Air traffic control anywhere, anytime

Raytheon Intelligence & Space offers deployable air traffic control

Tyndall AFB Damaged ATC Tower

An empty and damaged air traffic control tower shadows over the flight line at Tyndall Air Force Base, Florida, Jan. 18, 2019. The tower suffered catastrophic damage when Hurricane Michael slammed into the Florida Panhandle Oct. 10, 2018. While the radar approach control facility was repaired and renovated, terminal air traffic control capabilities were moved to a deployable Raytheon Intelligence & Space facility located nearby. (U.S. Air Force photo)

When Hurricane Michael slammed the Florida panhandle in October 2018, the Category 4 storm pummeled Tyndall Air Force Base in Panama City with sustained winds of 155 mph.

According to the Washington Post, “Every structure on the base was damaged, its airplane hangars shredded and largely roofless.”

Included in the storm’s devastation were Tyndall’s air traffic control and landing systems. It ripped the roof off the radar approach control facility, drenching it with rain and displacing equipment. It blew out windows in the control tower, causing severe damage to equipment and leaving it inoperable. The result: the base couldn’t launch or recover aircraft, and was forced to cease all air operations.

But flight operations weren’t down for long. As part of the overall recovery plan, Raytheon Intelligence & Space professionals working with 325th Operations Support Squadron Radar, Airfield and Weather Systems technicians were able to connect the base’s existing sensor and off-base infrastructure to an early version of RI&S’ Deployable ATC Automation and Communications System.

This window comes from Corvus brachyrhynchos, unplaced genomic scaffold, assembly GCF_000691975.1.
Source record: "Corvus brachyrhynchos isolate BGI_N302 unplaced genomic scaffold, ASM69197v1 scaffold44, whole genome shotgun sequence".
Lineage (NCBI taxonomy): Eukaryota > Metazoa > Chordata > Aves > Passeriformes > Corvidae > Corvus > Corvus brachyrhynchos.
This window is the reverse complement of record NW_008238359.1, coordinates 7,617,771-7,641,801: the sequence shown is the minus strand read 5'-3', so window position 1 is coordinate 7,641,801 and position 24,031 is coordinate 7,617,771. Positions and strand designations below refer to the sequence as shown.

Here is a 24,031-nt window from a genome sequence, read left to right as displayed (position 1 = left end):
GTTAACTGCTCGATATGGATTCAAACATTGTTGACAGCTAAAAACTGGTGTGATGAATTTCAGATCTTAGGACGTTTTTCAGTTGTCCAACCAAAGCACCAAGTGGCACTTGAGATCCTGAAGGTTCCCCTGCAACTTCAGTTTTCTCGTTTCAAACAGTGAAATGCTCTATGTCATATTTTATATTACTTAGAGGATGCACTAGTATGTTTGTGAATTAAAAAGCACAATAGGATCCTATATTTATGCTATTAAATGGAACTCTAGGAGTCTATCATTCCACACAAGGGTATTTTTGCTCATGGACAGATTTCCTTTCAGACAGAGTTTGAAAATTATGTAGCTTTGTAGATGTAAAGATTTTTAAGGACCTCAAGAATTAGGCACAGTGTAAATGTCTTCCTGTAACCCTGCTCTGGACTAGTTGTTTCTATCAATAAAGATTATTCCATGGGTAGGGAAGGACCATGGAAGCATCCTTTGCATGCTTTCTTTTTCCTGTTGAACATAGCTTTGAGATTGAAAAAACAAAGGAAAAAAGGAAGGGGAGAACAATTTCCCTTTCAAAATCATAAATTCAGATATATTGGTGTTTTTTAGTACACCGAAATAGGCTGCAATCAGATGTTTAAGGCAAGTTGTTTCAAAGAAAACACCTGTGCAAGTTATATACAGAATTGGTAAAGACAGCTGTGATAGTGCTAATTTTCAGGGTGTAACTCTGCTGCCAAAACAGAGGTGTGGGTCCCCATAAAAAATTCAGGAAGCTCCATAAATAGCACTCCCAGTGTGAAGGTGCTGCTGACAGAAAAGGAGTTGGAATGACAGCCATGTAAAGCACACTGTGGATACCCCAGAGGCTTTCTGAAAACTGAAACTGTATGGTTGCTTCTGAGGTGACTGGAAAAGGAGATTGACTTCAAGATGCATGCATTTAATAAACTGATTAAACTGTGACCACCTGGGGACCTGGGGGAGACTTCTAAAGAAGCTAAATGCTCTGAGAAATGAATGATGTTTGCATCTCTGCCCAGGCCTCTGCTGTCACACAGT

“We had a prototype of DAACS set up at Tyndall, plugged into the surrounding radar, and operational for two months providing approach and takeoff support while the base repaired its RAPCON facility,” said Tony Keane, an RI&S engineering fellow. “A natural disaster like Hurricane Michael is a perfect example of how DAACS can be used to rapidly provide air traffic control at a time of crisis.”

The newly launched DAACS can be deployed for humanitarian relief, civil unrest, acts of terrorism or other situations where civil or military air traffic control services are temporarily unavailable. It can provide interim mission support when a fixed ATC facility is scheduled to be out of service due to maintenance, modifications or upgrades. It can also be used for expeditionary military missions.

“If you look at the direction of the military; it’s moving away from counter-insurgency fighting, and they’re now preparing for peer-to-peer warfare,” said Greg Woods, RI&S air traffic control and surveillance strategy. “If the U.S. became engaged in a peer-to-peer conflict, DAACS can enhance the Air Force’s capability to be highly mobile and rapidly deployable by rapidly establishing air traffic control services virtually anywhere in the world.”

The system is housed in three 20-foot containers, and can be transported by air, truck or rail. A team of six can set the system up in eight hours, integrating with multiple sensor feeds and connecting to existing communications infrastructure to perform all the same air traffic control functions that a permanent structure provides. The operations shelter has four positions for four primary controllers, two assistants, a coordinator and a supervisor.

“DAACS was designed as a deployable version of the Department of Defense’s fixed ATC facilities and incorporates Raytheon Intelligence & Space’s Standard Terminal Automation Replacement System. All DOD controllers at 175 locations worldwide operate STARS, enabling a seamless transition from fixed facilities to DAACS without the need for further training,” said Scott Barbary, RI&S Air Traffic Systems Surveillance director. 

Raytheon Intelligence & Space, a business of Raytheon Technologies, has fielded other deployable air traffic control systems in the past, collecting real-world lessons learned and has incorporated those improvements into DAACS.

“It comes down to that it is highly deployable and very compact so you can get into and out of a contested theater or a situation, a natural disaster situation or a backup situation relatively easily,” Keane said. “It doesn't have a very big footprint. It’s interoperable with a large number of different types of sensors and radar types. And you can have aircraft taking off and landing within eight hours.”

Published On: 09/10/2020